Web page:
Magic Happens when Creating Watercolors: Meet Artist of the Month Kay Sullivan

Kay Sullivan prepares a rough sketch in her SaddleBrooke studio. (Photo by LaVerne Kyriss)

Kay Sullivan prepares a rough sketch in her SaddleBrooke studio. (Photo by LaVerne Kyriss)

LaVerne Kyriss

Perhaps best known around SaddleBrooke for her precise and realistic watercolor pet portraits, often done as commissioned work, Kay Sullivan also paints landscapes, portraits, florals, and abstract images.

“Painting animals comes easy to me,” she explained. “I always start with the eyes, the nose, and then the color of the body. The expression is all in the eyes.”

Sullivan noted that painting in watercolor can be challenging.

“I love the magic that happens when creating a watercolor. You have to be disciplined to look at the image backwards—from light to dark—to preserve your whites. When you work in oils or acrylics, you’re adding color and depth and finish with the highlights. I start with the highlights and paint around them.”

Sullivan and her husband moved to SaddleBrooke from California in December 2000.

“I’d never taken an art class since grade school,” she said. “We were so excited to be here and starting a new adventure. I took my first drawing class through the SaddleBrooke Fine Arts Guild in April 2001 and I’ve never looked back.”

Sullivan has served in many volunteer and leadership positions in the ensuing 20 years and met some of her closest friends while taking an art class together. She’s also led classes and workshops, sharing what she’s learned.

“I still take classes to expand my skills,” she noted. “Most recently, I’ve started doing some portraits of people and I’ve been working on getting deeper shadows to add more depth to my work.”

“I often paint from a photo I’ve taken, but I might do some rearranging to improve the composition. I start by sketching the scene on newsprint and scaling it up to the size I want to paint,” Sullivan explained. “It’s really important to get the perspective right before I transfer it to 300 lb. cold pressed watercolor paper. This way, I can erase as needed. I hate drawing and want to get right to painting, but I don’t want to waste my expensive paper. And if the eyes aren’t right, I start all over.”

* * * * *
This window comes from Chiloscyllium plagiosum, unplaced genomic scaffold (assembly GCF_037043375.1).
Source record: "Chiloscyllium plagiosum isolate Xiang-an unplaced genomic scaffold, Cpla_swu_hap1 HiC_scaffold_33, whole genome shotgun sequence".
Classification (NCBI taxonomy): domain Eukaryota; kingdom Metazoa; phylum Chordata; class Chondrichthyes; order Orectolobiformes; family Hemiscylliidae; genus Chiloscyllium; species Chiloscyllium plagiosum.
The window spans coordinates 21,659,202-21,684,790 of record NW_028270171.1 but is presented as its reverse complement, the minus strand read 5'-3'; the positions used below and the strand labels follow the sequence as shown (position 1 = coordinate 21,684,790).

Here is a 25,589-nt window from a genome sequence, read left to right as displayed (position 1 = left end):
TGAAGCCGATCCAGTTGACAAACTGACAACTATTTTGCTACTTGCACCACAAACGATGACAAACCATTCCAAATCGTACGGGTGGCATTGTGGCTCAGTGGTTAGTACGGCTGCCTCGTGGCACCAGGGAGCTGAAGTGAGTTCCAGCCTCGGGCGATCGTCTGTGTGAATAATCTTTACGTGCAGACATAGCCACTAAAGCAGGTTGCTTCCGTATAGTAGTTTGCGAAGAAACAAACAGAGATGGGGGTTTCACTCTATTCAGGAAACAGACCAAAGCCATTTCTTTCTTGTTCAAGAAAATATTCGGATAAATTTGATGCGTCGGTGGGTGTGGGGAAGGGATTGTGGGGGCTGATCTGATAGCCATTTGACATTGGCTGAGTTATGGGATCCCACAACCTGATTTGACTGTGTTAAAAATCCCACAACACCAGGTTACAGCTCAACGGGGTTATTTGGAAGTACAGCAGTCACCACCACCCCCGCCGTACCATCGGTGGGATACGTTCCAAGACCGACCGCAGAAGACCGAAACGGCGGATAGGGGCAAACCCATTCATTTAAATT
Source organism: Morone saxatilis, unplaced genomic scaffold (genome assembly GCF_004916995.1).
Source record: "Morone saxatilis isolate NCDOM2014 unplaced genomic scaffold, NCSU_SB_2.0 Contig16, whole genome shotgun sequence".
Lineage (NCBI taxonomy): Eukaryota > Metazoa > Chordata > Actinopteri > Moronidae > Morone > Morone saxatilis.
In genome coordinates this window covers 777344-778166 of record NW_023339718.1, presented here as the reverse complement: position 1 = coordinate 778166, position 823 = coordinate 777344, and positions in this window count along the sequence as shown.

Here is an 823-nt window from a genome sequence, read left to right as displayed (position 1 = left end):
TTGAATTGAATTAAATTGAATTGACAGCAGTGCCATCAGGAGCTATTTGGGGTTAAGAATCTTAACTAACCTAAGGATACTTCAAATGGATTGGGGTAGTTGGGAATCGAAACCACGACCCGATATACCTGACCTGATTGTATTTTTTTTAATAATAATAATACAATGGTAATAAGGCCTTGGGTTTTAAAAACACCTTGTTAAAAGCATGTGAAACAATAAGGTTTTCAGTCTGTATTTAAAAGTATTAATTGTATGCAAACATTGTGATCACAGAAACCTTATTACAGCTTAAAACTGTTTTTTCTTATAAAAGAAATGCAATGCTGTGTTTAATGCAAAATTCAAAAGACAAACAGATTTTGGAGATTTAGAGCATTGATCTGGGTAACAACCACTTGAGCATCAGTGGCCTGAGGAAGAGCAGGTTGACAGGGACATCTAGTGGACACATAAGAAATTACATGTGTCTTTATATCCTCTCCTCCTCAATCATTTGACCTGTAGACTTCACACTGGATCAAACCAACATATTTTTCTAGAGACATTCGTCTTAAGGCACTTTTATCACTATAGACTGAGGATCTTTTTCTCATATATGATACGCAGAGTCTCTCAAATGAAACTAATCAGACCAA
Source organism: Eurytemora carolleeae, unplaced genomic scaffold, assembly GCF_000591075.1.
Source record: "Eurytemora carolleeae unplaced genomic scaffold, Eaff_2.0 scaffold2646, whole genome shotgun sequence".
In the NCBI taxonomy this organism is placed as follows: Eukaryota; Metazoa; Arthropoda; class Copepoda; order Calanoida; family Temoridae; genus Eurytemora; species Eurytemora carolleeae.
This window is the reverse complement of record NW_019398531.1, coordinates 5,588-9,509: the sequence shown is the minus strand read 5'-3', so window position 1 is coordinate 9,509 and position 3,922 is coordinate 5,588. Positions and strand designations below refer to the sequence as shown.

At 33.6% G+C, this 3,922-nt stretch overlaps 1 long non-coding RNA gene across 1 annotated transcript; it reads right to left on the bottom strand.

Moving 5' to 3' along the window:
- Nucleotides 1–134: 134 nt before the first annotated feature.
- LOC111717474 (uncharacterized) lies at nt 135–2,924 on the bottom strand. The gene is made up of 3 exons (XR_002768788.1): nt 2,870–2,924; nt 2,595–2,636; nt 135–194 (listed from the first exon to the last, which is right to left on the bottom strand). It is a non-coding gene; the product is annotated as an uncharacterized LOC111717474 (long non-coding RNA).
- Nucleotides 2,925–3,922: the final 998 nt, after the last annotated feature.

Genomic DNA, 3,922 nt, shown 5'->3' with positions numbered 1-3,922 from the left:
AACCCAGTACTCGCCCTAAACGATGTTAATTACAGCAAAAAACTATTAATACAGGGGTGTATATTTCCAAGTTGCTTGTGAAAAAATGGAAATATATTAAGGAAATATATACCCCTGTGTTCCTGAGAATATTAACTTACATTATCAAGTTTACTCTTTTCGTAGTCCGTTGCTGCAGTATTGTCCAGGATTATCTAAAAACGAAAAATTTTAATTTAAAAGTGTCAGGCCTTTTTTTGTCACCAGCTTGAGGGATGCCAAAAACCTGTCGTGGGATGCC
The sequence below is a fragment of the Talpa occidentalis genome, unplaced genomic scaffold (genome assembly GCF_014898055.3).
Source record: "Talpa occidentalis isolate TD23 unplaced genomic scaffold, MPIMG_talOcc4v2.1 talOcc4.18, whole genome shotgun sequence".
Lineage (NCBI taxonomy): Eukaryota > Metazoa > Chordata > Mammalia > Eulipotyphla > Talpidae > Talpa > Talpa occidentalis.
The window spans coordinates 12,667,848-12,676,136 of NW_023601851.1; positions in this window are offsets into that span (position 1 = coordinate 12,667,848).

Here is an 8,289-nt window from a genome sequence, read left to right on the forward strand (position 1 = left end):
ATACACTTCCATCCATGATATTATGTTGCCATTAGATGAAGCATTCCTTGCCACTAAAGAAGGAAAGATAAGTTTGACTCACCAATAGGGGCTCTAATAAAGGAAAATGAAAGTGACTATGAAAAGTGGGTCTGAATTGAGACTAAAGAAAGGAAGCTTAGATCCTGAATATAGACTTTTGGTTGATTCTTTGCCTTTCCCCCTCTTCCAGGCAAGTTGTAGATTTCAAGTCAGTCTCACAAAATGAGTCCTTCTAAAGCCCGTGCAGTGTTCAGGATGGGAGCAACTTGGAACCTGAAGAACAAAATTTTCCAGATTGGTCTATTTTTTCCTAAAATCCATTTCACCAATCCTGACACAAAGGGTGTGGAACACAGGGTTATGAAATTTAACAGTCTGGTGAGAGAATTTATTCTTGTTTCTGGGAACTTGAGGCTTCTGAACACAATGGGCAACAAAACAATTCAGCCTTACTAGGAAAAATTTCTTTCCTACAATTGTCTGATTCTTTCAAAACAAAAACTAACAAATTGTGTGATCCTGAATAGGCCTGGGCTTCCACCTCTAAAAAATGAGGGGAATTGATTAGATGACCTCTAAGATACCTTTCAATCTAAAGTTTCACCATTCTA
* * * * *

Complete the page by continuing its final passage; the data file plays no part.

“Using good quality materials and supplies is another tip I learned as a beginning artist. Having the right paints, brushes, and papers is a smart investment,” Sullivan said. “I bought a brush nearly 20 years ago and paid an exorbitant price—but it’s my ‘go to’ tool. I can cut the finest line with it as well as blend a wide wash. Never skimp by buying student-grade materials,” she admonished. “It’s not worth the aggravation.”

Finding a mentor is another piece of advice Sullivan recommends to budding artists.

“You don’t need to have a formal relationship, but having others around you who can offer tips on how they solved similar problems can be encouraging.”

Taking local classes is her third tip. She suggests trying the Guild’s ‘I can’t draw a stick figure’ class as an introduction.

“It’s a no-risk way to try art,” she added.

Finally, Sullivan confided that she doesn’t throw away failed paintings, but has been known to repurpose them into collages and other work.

“I made a COVID mosaic this spring using squares cut from four different old paintings. I sorted them by color and created an abstract design,” she said displaying the finished work.

For more information about the SaddleBrooke Fine Arts Guild, visit their website at